23 The incident in the desert when the Israelites asked Aaron to make a golden calf for them can serve as an example: "Come, make us a god who will go before us; as for this Moses, the man who brought us up from the land of Egypt, we do not know what has become of him" (Ex 32:1). Cf. also sayings of the teachers of the Law in Jesus' time regarding the Scripture. In most cases instead of "it is written," or "the Scriptures say," they say, "Moses commanded" (Mt 19:7; Jn 8:5); "Moses said" (Mt 22:24; Mk 7:10); "Moses permitted" (Mk 10:4); "Moses wrote" (Mk 12:19; Lk 20:28). Although such phrases were common in first century Judea—the reference to the Scriptures was im-plied—somewhere on the subconscious level they exerted a negative influence. At some point Jesus even had to explain to them that "it is not Moses who has given you the bread out of heaven, but it is my Father who gives you the true bread out of heaven" (Jn 6:32). Cf. also their discussion about divorce (Mt 19:38). It seems that they did not even think about what God wanted them to do. To the teaching of Jesus that God created a man and a woman to become one flesh, they contrast Moses who allowed them to give a letter of divorce.

24 See a discussion on this topic in Scott J. Hafe-



mаnn, Pauh Moses and the es over the "ministry of the letter." Paul is speaking about

History of Israel, 10.

God Himself. The Israelites failed to serve the living God, but instead served "the letter." The ministers of the New Covenant serve in a new way, that is, they serve a Person, the living God, and are being served by God through His Spirit.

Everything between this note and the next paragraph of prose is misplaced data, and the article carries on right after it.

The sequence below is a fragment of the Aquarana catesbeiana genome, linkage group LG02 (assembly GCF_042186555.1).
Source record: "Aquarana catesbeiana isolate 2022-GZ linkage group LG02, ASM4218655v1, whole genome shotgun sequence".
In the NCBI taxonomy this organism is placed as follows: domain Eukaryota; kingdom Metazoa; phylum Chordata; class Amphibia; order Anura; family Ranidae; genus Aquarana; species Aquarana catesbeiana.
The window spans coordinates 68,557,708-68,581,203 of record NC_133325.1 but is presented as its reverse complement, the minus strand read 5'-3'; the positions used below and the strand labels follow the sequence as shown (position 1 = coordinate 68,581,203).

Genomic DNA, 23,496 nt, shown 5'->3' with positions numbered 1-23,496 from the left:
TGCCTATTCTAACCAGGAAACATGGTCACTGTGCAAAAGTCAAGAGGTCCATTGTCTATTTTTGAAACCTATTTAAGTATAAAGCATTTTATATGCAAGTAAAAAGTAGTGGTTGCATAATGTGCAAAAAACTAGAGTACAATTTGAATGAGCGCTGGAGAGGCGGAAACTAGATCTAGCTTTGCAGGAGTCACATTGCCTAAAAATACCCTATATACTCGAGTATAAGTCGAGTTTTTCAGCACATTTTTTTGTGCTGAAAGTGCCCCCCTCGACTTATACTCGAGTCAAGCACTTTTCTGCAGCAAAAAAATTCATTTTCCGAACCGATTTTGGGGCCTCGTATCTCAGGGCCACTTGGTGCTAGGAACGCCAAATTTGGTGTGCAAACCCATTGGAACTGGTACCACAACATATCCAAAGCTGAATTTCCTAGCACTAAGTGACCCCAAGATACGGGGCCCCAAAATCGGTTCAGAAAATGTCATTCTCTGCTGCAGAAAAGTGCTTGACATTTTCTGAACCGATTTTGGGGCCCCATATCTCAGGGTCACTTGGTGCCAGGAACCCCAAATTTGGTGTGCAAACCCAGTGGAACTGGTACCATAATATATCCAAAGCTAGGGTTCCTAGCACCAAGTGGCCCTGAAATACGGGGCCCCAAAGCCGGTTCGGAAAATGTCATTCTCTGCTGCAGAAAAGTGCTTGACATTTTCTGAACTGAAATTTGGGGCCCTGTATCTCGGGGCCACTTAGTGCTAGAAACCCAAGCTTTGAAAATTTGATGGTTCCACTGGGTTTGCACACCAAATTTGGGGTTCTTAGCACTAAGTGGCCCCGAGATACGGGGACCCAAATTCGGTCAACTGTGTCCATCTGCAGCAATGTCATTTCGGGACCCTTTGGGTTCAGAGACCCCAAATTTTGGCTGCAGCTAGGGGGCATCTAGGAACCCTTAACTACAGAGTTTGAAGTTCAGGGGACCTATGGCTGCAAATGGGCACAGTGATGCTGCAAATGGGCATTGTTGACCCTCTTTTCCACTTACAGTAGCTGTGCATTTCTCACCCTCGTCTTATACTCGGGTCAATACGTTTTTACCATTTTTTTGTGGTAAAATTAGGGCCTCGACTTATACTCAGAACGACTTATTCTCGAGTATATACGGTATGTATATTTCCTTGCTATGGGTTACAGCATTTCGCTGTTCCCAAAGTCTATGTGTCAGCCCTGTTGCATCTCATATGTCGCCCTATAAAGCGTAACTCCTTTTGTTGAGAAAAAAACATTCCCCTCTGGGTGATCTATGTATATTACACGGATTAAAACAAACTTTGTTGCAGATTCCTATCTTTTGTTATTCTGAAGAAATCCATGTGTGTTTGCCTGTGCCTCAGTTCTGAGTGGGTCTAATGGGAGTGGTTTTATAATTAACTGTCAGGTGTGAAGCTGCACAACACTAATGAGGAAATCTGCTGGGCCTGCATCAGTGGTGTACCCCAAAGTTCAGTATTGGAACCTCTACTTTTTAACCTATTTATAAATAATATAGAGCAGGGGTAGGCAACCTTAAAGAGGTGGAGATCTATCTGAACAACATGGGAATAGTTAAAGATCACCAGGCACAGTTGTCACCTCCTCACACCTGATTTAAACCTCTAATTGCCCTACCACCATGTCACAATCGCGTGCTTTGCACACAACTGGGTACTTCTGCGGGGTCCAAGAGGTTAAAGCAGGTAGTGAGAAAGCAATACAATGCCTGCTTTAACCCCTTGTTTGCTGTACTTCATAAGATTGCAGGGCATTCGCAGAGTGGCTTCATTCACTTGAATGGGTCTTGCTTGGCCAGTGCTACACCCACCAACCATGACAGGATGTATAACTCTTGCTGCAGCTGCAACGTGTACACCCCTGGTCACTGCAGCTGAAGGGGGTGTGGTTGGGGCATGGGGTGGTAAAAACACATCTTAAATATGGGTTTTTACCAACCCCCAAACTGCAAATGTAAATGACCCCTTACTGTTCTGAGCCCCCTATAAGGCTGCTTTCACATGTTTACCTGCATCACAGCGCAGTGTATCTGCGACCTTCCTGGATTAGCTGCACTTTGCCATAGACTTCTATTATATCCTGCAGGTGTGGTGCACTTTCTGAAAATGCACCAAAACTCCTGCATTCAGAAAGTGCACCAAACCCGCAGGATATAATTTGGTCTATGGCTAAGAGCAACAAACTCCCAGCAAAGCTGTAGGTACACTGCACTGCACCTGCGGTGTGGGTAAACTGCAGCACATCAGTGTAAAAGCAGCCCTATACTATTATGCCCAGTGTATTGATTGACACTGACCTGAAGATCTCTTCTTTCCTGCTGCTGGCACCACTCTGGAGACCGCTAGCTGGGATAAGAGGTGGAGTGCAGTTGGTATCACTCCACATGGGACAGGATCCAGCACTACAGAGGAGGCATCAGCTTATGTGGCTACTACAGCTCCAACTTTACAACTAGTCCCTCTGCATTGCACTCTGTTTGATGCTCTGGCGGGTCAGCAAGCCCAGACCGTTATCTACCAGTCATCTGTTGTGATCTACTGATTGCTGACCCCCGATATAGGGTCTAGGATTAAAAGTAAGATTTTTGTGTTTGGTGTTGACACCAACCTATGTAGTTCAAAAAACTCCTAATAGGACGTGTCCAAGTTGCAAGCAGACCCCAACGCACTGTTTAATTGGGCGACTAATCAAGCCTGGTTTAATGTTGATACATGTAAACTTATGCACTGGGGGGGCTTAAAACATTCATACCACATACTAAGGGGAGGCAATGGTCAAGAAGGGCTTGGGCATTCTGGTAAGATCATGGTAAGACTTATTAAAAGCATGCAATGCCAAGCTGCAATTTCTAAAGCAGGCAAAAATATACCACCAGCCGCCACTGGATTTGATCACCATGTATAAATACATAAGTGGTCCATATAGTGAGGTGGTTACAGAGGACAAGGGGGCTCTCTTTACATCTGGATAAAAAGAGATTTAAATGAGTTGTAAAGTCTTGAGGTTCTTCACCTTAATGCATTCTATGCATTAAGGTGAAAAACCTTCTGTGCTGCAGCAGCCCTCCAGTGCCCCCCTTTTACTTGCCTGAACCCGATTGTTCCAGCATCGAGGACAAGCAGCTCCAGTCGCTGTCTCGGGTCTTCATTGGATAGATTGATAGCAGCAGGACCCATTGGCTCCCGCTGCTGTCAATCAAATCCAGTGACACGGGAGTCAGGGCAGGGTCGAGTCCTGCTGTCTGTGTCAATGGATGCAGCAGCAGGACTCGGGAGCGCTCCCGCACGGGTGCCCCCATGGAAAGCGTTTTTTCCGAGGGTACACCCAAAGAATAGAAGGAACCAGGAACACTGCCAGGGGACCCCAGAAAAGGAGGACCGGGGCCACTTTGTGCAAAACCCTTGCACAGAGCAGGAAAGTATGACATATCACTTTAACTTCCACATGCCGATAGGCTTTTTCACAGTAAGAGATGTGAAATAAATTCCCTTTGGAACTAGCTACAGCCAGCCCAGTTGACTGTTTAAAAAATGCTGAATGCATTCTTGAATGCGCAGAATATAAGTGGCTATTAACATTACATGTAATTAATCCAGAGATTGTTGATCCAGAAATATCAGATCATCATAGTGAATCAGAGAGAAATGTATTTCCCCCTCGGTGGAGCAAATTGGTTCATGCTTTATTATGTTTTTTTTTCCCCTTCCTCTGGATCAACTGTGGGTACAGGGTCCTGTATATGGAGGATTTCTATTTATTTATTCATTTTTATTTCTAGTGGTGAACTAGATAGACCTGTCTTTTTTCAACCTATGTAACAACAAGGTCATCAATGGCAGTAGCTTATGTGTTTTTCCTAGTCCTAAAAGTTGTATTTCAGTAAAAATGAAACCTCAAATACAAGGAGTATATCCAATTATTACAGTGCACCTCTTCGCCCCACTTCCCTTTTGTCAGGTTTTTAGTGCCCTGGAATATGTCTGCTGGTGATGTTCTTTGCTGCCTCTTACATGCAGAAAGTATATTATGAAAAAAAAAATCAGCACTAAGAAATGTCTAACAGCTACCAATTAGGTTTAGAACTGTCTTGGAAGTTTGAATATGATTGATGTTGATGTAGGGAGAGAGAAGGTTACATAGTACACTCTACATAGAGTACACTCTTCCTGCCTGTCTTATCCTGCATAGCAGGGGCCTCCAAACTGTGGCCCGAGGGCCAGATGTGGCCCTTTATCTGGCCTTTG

God Made his Light Shine in our Hearts (4:1-6)

The words, "Therefore ... we do not lose heart" in 4:1 mark the opening of a new paragraph, in the same way as they do later in 4:16. The similarity of this paragraph to the opening one is so striking that the inclusio, which these two units form, can be easily depicted in a chiastic structure:

a Thanks be to God, who ... manifests through us the sweet aroma of the knowledge of Him

b For we are a fragrance of Christ to God

c to the one an aroma from death to death, to the other an aroma from life to life.

d For we are not like many, peddling the word of God,

e but as from sincerity, but as from God, we speak in Christ in the sight of God.

f Are we beginning to commend ourselves again? fa We are commending ourselves to every man's conscience in the sight of God.

ea have renounced the things hidden because of shame,

da not walking in craftiness or adulterating the word of God,

ca And even if our gospel is veiled, it is veiled to those who are perishing,

ba For we ... preach ... Christ Jesus as Lord, and ourselves as your bond-servants for Jesus' sake. aa For God ... shone in our hearts to give the Light of the knowledge of the glory of God

Several concluding thoughts in this paragraph make Paul's picture in this segment complete. First, he assures the Corinthians that their ministry is open and sincere; they are ready to "commend themselves to every man"s conscience" (ppoj paaav ouveidhoiv avGpwpwv 4:2). The proof of this is the Corinthians themselves, who "are the letter

read by every man" (upo pantwn anGpwpwn, 3:2). Then, having repeated that they do not distort the word of God, but on the contrary set forth the truth, he comes back again to the issue of the veil: "And even if our gospel is veiled, it is veiled to those who are perishing" (v. 3). Suddenly all the pieces of his argument come together in one monolithic unit. Using a verb that has the same root as the word "veil," Paul shows that the veil hid something and keeps on hiding it. What is it that is hidden behind the veil? The gospel.